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Thread: Sail & Oar COVID-19 Mini-Cruise

  1. #1
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    Default Sail & Oar COVID-19 Mini-Cruise

    With those pesky Canadians keeping the border closed, my usual cruising grounds are out of reach. I've been musing about what to do about that--what's the point of having summers off if you can't do a long trip? No easy answers anywhere local-ish, though, and it doesn't seem smart (or particularly responsible) to travel too far.

    The fact is, Canada has hogged up the best of the Great Lakes as far as sail-and-oar cruising goes. Wisconsin has the Apostle Islands, but there's a fair amount of red tape there, and probably crowds. Lake Michigan has few islands to explore and shelter behind. And if you don't want to do a river trip, well, then besides the Great Lakes, there's really only the coasts for areas large enough for a multi-week cruise.

    So, I drove off to the north woods again instead, to the biggest cruising grounds I have within reach at the moment--the 14,000-acre, 195-island, Turtle-Flambeau Flowage in northern Wisconsin. Just a 3-day trip, but it was nice to get away after an uninspiringly hot and muggy week at home.

    The ramp was fairly uncrowded--a small group of Boy Scouts in plastic kayaks launching when I drove up, but they were gone before I was ready. I loaded up, put the boat in, and headed out the narrow channel by oar:

    1.1.jpg

    I slipped through the familiar narrow slot to the open waters of the southern flowage before hoisting the sail for a broad reach on a NW breeze, a perfect day in the 70s (F):

    day 1.1.jpg
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    Default Re: Sail & Oar COVID-19 Mini-Cruise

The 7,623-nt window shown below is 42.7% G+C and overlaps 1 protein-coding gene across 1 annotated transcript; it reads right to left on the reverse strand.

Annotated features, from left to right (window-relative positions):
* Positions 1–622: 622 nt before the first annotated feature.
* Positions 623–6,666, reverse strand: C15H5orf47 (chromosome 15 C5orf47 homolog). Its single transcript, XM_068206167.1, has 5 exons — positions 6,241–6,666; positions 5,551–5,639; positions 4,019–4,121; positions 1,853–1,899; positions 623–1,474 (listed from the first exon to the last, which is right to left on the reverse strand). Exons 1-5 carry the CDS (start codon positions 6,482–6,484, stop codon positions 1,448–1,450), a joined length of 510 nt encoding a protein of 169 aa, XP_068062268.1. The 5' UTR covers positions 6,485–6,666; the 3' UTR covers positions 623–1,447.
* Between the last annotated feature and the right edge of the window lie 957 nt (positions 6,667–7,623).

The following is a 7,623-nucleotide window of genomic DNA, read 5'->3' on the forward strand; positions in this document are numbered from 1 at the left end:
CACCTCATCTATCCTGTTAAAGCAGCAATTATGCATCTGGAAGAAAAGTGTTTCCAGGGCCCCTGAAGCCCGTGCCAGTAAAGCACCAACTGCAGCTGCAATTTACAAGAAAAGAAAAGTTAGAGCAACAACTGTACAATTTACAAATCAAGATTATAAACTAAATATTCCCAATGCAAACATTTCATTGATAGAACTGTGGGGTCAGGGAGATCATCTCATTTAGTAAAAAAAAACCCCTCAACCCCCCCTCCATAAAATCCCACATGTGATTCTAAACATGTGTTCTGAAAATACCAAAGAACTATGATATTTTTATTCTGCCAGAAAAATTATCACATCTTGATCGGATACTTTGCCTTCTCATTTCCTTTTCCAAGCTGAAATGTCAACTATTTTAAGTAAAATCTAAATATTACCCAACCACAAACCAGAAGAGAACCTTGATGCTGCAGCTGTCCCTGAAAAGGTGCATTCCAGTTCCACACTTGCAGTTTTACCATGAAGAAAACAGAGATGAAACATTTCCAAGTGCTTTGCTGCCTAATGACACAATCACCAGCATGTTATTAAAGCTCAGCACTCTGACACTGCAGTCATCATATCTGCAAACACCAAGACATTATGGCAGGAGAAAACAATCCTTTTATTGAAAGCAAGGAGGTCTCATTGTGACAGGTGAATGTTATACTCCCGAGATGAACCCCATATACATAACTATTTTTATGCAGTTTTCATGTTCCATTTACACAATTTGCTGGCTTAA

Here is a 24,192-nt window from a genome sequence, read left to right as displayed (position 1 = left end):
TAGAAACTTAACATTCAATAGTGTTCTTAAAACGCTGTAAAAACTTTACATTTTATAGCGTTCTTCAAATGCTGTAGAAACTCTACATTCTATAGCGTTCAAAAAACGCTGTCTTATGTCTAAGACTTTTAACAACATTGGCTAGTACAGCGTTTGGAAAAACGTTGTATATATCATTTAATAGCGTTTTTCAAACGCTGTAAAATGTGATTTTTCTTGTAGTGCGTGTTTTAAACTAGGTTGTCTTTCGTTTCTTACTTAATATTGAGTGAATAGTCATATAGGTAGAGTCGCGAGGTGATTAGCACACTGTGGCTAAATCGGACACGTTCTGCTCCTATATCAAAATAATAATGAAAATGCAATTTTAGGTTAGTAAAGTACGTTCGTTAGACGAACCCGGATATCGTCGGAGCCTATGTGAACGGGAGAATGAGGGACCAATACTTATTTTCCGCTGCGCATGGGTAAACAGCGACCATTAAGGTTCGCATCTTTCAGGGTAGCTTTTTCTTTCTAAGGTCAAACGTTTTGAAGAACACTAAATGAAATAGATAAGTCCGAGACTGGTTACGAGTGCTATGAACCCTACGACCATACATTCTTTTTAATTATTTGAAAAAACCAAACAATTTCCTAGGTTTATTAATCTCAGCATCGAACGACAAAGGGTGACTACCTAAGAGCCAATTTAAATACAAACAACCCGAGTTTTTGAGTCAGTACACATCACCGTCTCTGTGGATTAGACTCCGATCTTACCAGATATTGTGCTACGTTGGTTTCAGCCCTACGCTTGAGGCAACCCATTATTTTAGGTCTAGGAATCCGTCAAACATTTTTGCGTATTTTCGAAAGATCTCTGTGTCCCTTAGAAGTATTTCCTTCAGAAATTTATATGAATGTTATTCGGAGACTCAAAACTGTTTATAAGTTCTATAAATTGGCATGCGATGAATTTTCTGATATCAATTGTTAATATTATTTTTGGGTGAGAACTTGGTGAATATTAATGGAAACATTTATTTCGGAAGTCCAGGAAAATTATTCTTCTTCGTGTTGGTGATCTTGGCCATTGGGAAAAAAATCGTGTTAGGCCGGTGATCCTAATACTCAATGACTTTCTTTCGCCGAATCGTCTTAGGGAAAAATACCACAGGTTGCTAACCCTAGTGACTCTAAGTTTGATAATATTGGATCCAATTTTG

One of the things I really like about the Turtle-Flambeau is that there are 60+ boat-access-only campsites, and they can't be reserved (and they're free, which is always nice--almost unbelievable in this era, but there it is). But that puts little sail-and-oar boats at a disadvantage, because a bass boat with an outboard can get to any campsite before you can. And while it wasn't crowded yet, it was a Friday afternoon and I knew it might be headed that way.

    So my plan was to head south and sail past all the campsites that I could until I found one open. In theory, the farther away I got, the more likely it should be for a site to be open. But if I got all the way to the southern end and they were all taken... Ah, well. I'm usually luckier than that.

    But after passing 7 campsites that were already taken (mostly pontoon boats and fishing boats)...

    1.2.jpg

    I was getting into the southern reaches of the flowage, with only a few sites left. Still, perfect sailing! I kept on keepin' on:

    Last edited by WI-Tom; 07-13-2020 at 09:23 PM.
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    Default Re: Sail & Oar COVID-19 Mini-Cruise

    You can see one of my minor Season 4 tweaks to my boat see in the video above: I re-rigged my downhaul to include a nice becket block on the bottom. The old block had just been a single block, no becket, so the change makes the whole rig neater because I can dead-end the line on the becket and leave it all rigged in place. Gives me a 3:1 advantage, same as the old system. I've found that's about right for me.

    Earlier this summer I used my wife's airline (remember airlines?) luggage hand scale to test my downhaul and found that I pull about 62 lbs of force on the line for max tension in full reefing conditions. Translated through the 3:1 system, accounting for friction, that means my downhaul applies 200+ lbs of force to the blocks in the system. I was curious about that, and now I have some idea.

    As I was approaching the next campsite (really the one I had kind of hoped to end up at) from the north, I spied a pontoon boat loaded down with a family approaching from the west. The race was on!

    And I won--by about 50 meters. I didn't even feel bad about it.

    1.3.jpg

    Still high water--apparently they hadn't done the annual summer drawdown at the dam yet. The nice sandy beach was still underwater. It was still nice and sandy, though--just ankle-deep in cool water instead of dry sand.